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to put the question to your Lordship, if the government at Washington can so change its tactics of blockade as to omit an efficient guard of the coast, and take up vessels which have come out of Confederate ports by fast-sailing cruisers on the ocean highway; for such I was informed, by an officer of the U. S. steamer Connecticut, was the recently adopted and easy plan of taking prizes, the fruits of which your Lordship may have observed in the capture of four vessels as prizes in a single week, each taken far out on the high seas.*

2. The Greyhound was thoroughly a British vessel; the British flag she carried was not a decoy, and that flag covered me, after I had passed out of the territorial jurisdiction of the United States, and, even in case it did not protect vessel or cargo (granting, for argument, these to be of an illicit character) protected me as an innocent passenger; else, having no other egress from the Confederate States, the passenger would be the viction of his necessity; and, else again, if a citizen of the Confederate States, not contraband, could be outlawed on the high seas, under that flag, flying on a bona fide British vessel, why not a subject or citizen of any other Government? If the flag was a reality at all it certainly should give protection on the ocean highway to a passenger who was pursuing objects of private convenience, and certainly was not amenable to any military penalties of the government at Washington.

Begging that your Lordship will acquit me of the charge of importunity in a matter the importance of which is by no means altogether personal to myself, I have the honor, &c., Your obedient servant, EDW. A. POLLARD.

P. S. I telegraphed your Lordship on the 24th instant to obtain liberty for me to see you in Washington, in the interest of the Greyhound, but have received no reply; hence these lines.

* Another circumstance: It is true that if the blockade-runner be seen in flagrante delicto passing the territorial lines, she may be pursued and taken on the high seas. But the Greyhound was not pursued, she was waylaid on the highway of the seas. Such a practice would convert the blockade into a system of roving commissions, and might as well be predicated of the coast of Bermuda as of that of the Confederate States.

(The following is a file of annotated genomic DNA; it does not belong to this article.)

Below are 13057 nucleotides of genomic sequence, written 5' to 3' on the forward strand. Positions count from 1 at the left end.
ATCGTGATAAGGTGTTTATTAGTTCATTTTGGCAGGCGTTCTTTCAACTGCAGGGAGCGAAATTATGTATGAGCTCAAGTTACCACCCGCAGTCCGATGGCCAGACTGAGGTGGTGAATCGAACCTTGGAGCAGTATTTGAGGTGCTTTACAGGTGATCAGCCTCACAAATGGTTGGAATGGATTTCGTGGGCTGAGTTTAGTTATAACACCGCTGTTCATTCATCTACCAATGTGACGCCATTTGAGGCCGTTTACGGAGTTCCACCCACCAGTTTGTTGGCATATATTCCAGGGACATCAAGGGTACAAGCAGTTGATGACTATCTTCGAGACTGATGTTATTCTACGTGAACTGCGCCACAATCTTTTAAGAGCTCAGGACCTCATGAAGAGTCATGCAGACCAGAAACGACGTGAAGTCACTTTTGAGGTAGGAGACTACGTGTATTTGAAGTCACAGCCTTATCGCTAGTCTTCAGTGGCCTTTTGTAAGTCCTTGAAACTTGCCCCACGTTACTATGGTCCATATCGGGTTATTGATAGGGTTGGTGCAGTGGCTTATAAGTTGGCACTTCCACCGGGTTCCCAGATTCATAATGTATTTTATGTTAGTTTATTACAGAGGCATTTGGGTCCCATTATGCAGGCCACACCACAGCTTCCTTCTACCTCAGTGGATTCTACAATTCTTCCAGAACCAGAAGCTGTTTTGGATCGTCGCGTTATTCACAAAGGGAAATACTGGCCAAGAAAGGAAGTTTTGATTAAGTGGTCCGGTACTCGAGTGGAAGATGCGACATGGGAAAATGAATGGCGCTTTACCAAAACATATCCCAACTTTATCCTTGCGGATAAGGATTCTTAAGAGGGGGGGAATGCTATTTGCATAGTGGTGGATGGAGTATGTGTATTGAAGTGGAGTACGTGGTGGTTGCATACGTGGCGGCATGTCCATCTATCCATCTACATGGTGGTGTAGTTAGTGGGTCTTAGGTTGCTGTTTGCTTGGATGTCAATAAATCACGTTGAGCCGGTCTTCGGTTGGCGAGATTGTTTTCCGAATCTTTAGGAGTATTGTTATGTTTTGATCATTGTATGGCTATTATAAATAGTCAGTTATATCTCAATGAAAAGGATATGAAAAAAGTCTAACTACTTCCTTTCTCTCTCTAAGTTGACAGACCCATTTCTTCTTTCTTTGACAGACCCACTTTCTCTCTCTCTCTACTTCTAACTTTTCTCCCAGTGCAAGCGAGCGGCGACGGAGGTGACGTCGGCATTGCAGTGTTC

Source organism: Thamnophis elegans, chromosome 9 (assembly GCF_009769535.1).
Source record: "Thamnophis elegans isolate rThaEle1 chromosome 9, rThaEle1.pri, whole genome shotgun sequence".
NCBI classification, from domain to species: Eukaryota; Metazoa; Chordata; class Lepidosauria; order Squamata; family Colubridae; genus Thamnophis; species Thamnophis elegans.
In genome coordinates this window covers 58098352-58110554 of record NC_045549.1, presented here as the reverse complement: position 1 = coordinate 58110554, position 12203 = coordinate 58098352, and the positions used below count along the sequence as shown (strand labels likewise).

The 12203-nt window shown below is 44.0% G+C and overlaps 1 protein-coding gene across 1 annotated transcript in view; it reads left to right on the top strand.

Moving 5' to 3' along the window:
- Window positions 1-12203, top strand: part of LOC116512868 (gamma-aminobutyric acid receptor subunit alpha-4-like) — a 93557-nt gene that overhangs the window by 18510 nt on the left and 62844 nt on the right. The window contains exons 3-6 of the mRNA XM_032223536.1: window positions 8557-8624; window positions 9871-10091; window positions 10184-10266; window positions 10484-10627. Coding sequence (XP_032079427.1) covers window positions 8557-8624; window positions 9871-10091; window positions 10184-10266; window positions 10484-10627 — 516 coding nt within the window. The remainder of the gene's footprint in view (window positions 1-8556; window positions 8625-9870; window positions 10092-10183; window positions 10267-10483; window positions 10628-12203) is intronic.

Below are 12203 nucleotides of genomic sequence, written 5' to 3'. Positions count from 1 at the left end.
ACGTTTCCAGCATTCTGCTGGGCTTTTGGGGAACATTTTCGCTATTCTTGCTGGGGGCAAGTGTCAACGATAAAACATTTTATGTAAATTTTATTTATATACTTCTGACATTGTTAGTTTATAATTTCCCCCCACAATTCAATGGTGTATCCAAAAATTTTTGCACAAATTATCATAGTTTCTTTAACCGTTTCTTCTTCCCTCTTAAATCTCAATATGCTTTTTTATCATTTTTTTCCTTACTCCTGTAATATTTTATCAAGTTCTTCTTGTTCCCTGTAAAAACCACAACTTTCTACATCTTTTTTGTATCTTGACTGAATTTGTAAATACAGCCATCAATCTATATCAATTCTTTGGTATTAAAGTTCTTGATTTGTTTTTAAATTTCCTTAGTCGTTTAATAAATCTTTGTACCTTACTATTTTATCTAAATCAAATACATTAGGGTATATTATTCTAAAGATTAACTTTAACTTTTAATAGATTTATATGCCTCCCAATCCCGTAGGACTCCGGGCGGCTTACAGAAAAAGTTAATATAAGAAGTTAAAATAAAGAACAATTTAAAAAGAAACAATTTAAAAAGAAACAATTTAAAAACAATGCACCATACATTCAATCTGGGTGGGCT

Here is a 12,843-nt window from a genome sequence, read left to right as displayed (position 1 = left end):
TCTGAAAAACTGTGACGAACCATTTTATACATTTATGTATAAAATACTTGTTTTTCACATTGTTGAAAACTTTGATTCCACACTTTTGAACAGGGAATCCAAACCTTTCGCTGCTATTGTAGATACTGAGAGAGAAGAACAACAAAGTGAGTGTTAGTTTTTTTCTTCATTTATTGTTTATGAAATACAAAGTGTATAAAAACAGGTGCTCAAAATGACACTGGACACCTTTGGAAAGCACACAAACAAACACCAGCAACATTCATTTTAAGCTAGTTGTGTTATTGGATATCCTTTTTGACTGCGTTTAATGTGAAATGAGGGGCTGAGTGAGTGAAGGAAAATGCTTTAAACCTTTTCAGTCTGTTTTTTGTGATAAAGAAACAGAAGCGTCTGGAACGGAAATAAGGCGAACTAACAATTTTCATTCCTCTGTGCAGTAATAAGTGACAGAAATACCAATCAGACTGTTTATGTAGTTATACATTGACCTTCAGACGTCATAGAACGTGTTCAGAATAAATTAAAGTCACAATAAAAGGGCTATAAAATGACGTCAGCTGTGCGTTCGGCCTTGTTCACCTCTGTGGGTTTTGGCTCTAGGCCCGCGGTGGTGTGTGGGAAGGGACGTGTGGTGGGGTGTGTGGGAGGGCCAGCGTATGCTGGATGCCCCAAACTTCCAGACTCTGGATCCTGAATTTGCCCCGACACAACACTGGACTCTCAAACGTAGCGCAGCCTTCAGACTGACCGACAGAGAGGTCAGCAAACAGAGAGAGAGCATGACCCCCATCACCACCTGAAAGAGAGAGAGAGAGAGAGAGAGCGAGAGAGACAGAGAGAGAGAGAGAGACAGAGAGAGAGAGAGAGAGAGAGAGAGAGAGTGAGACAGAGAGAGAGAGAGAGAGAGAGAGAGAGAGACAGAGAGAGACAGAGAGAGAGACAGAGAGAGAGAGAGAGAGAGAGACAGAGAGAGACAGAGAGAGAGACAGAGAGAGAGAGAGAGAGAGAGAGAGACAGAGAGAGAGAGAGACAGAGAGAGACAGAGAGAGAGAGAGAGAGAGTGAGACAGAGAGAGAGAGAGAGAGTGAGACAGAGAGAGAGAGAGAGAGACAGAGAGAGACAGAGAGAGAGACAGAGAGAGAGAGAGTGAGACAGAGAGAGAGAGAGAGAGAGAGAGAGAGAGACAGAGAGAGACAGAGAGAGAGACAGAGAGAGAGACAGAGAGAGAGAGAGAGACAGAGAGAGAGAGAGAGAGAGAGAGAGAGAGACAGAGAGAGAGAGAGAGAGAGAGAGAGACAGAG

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BRITISH LEGATION, WASHINGTON, D. C., May 28, 1864. SIR: I have received your letter of the day before yesterday.

On receiving your telegram of the 24th instant, stating that you were charged to represent to me the facts of the case of the Greyhound and the interests of the owners, I sent by telegraph instructions to Her Majesty's consul at Boston to ask you to communicate on these matters with him for my information. I have to-day received from him an account of an interview which he had with you the day before yesterday.

I will request the consul to see that any British subjects interested in the Greyhound have proper facilities for defending their interests before the Prize Court. This is all I can do at present. I have referred the case to Her Majesty's Government, and I deem it right to wait for instructions from them before taking further steps.

I am, Sir, your obedient servant,



FORT WARREN, Boston Harbor, July 2 [should be June 2], 1864. LORD LYONS, Envoy Extraordinary and Minister Plenipotentiary for Her Britannic Majesty, near Washington:

MY LORD: I have been honored by your attention in two letters, which, I beg leave to state very respectfully, have left me in some confusion of mind as to your Lordship's views and intentions with reference to my case. On the 20th ultimo, you write that you had "expressed your hope" to the Secretary of State of the United States that I should be "set free immediately," &c.; and on the 28th ultimo, you do not say what has been the issue of that hope, and while referring to the prize proceedings against the Greyhound, you make no reference whatever to my personal claims of protection by the British